Lasting resolution to deep-seated conflict
Sometimes, conflict is the result of an obvious trigger. In other cases, the root cause is more elusive – two teams colliding because of performance measures, or a process breakdown over a workflow issue.
When more work is needed to uncover the true crux of a conflict, Thera Rising reviews the situation in detail. This thorough accounting gives everyone involved a deeper understanding of the hidden pressures and often unconscious behaviors that gave rise to the conflict, and ensures lasting resolution.
Note: We recommend this process only when the root cause of a conflict is unknown. Otherwise, we recommend Three-Step Team Building.
1. Facilitator Meets with a Planning Team: The planning team consists of 1-3 people who “own” this process. Together with the facilitator, the group defines the project scope and purpose.
2. Project Introduced to Team Members: At the onset of the project, the facilitator meets team members as a group and explains the process and parameters. This overview dispels rumors, builds trust, and puts people at ease.
3. Assessment: Team members are interviewed individually, using both standard and personalized questions. When the interviews are complete, the answers are scrambled, all identifiers are removed, and the facilitator prepares a summary.
4. Executive Overview: The facilitator prepares an Executive Overview for the planning team. During this meeting, the project’s process and schedule are finalized.
5. Leadership Data and Goal Setting (Optional): If leaders agree to receive feedback, only the person at whom the data is directed sees the summary. Working with the facilitator, leaders create realistic and achievable goals.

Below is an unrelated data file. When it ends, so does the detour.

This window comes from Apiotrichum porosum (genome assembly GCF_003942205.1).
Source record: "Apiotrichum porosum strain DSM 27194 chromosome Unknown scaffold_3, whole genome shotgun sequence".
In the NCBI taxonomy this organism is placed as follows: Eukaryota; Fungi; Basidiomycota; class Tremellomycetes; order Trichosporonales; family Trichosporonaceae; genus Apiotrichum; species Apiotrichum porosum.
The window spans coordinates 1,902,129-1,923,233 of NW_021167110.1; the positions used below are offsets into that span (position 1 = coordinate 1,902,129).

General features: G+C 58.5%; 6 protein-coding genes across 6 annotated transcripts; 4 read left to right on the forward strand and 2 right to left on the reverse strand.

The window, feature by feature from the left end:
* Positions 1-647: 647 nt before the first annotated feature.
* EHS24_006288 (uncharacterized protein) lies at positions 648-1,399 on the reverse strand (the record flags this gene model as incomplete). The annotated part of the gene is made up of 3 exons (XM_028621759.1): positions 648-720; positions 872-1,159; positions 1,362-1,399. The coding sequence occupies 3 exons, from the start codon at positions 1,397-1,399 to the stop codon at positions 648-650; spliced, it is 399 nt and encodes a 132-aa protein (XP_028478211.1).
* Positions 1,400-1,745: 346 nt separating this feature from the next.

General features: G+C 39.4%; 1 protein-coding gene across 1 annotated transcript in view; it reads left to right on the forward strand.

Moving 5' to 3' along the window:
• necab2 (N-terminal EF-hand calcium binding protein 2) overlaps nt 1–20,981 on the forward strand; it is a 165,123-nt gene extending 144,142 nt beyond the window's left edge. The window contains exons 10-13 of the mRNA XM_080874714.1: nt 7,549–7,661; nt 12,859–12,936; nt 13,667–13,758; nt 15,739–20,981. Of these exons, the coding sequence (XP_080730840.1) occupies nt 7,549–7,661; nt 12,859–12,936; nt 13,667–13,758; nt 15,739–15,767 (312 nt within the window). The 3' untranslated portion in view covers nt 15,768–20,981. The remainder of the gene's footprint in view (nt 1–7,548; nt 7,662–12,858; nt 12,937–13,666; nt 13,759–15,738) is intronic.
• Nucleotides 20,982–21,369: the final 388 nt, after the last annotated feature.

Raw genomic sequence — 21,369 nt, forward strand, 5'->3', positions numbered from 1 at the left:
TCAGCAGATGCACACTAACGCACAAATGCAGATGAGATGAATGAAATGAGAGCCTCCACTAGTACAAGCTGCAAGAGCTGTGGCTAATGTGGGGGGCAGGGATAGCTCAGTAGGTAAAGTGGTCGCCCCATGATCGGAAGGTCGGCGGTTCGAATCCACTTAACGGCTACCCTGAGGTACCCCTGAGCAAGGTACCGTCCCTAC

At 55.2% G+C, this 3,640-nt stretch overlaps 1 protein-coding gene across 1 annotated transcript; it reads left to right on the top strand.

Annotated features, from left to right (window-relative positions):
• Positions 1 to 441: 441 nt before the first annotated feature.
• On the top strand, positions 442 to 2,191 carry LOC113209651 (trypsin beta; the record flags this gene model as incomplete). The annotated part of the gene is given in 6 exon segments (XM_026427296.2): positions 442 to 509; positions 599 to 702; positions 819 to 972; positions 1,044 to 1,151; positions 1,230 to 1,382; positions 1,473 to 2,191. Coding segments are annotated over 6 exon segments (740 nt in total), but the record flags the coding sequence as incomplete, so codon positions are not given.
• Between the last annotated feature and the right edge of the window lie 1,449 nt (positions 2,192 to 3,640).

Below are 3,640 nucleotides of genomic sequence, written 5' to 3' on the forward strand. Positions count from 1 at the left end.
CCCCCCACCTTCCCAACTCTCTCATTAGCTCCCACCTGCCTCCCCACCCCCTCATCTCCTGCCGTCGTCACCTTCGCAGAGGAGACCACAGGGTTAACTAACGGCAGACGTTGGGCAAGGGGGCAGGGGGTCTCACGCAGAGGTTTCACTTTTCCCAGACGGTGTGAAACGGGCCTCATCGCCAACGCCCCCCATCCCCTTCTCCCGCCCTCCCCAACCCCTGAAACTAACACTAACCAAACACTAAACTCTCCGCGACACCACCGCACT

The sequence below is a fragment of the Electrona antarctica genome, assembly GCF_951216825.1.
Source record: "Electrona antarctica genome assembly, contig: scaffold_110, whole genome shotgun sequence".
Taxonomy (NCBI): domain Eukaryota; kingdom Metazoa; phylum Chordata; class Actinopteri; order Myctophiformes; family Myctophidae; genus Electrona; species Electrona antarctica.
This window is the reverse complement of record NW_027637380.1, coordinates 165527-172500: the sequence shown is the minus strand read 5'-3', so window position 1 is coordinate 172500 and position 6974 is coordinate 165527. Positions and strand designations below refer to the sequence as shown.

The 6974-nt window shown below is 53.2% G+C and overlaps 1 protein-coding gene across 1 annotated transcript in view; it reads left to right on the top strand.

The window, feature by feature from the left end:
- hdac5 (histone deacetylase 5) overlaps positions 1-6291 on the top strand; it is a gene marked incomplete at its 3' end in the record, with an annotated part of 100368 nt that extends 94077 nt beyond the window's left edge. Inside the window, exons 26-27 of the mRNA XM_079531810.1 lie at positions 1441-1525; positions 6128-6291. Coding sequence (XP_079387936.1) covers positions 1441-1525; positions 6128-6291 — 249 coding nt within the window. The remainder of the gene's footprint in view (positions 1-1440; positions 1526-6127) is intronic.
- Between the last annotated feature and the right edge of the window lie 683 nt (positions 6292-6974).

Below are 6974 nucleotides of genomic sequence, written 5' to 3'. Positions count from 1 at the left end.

6. Working Day: Off-site activities may consist of the following:
Skill Building and Heightened Awareness: Via the seminar Conflict Savvy!, the team learns to avoid destructive disagreements, acquires a valuable common language, and gains skills in communication and problem resolution.
Summary of Leadership Goals: If leaders have agreed to receive feedback, they report a summary of their goals and request group behaviors that support their success.
Code of Conduct: The team identifies group behaviors that break down cohesiveness. This hands-on process uses the power of peer pressure to reinforce positive behaviors and gently nudge outliers toward healthier norms.
Address Process and System Problems: Team members identify and address process issues such as role ambiguity, inadequate communication, ineffective meetings, etc.
7. Resolution of Conflict Between Pairs (if needed): Longstanding mistrust between individuals is typically not resolved during group work, nor is it appropriate to address issues between two people in a group setting. If pairs need additional assistance, the facilitator meets with them one-on-one. The specifics of these sessions are not made known to the larger group.
8. Follow-up: The planning team and facilitator create a plan to monitor progress and provide additional assistance as needed.
Pricing and Return on Investment
Costs for team building projects vary, depending on the size of the group and the steps the planning team deems necessary for lasting improvement. Gallup, Inc. puts the cost of interpersonal tension and lack of cohesiveness at 34¢ on every payroll dollar. Our conflict resolution work consistently earns return on investment between 600% and 900%.